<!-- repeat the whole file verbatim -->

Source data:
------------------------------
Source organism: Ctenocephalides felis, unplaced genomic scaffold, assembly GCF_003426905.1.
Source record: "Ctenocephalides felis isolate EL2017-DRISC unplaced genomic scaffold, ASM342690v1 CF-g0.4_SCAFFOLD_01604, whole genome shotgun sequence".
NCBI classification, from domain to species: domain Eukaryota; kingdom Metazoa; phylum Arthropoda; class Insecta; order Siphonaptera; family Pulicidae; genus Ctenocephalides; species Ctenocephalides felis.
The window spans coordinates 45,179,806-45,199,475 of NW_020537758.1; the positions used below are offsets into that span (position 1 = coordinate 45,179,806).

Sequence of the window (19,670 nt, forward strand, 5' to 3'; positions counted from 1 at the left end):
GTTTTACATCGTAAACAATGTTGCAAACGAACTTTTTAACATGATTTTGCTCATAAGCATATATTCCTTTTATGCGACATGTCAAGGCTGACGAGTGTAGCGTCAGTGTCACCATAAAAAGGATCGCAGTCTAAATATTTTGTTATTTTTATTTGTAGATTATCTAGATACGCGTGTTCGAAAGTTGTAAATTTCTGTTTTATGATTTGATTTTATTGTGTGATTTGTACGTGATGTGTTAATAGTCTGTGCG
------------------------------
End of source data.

Source organism: Ctenocephalides felis, unplaced genomic scaffold, assembly GCF_003426905.1.
Source record: "Ctenocephalides felis isolate EL2017-DRISC unplaced genomic scaffold, ASM342690v1 CF-g0.4_SCAFFOLD_01604, whole genome shotgun sequence".
NCBI classification, from domain to species: domain Eukaryota; kingdom Metazoa; phylum Arthropoda; class Insecta; order Siphonaptera; family Pulicidae; genus Ctenocephalides; species Ctenocephalides felis.
The window spans coordinates 45,179,806-45,199,475 of NW_020537758.1; the positions used below are offsets into that span (position 1 = coordinate 45,179,806).

Sequence of the window (19,670 nt, forward strand, 5' to 3'; positions counted from 1 at the left end):
GTTTTACATCGTAAACAATGTTGCAAACGAACTTTTTAACATGATTTTGCTCATAAGCATATATTCCTTTTATGCGACATGTCAAGGCTGACGAGTGTAGCGTCAGTGTCACCATAAAAAGGATCGCAGTCTAAATATTTTGTTATTTTTATTTGTAGATTATCTAGATACGCGTGTTCGAAAGTTGTAAATTTCTGTTTTATGATTTGATTTTATTGTGTGATTTGTACGTGATGTGTTAATAGTCTGTGCG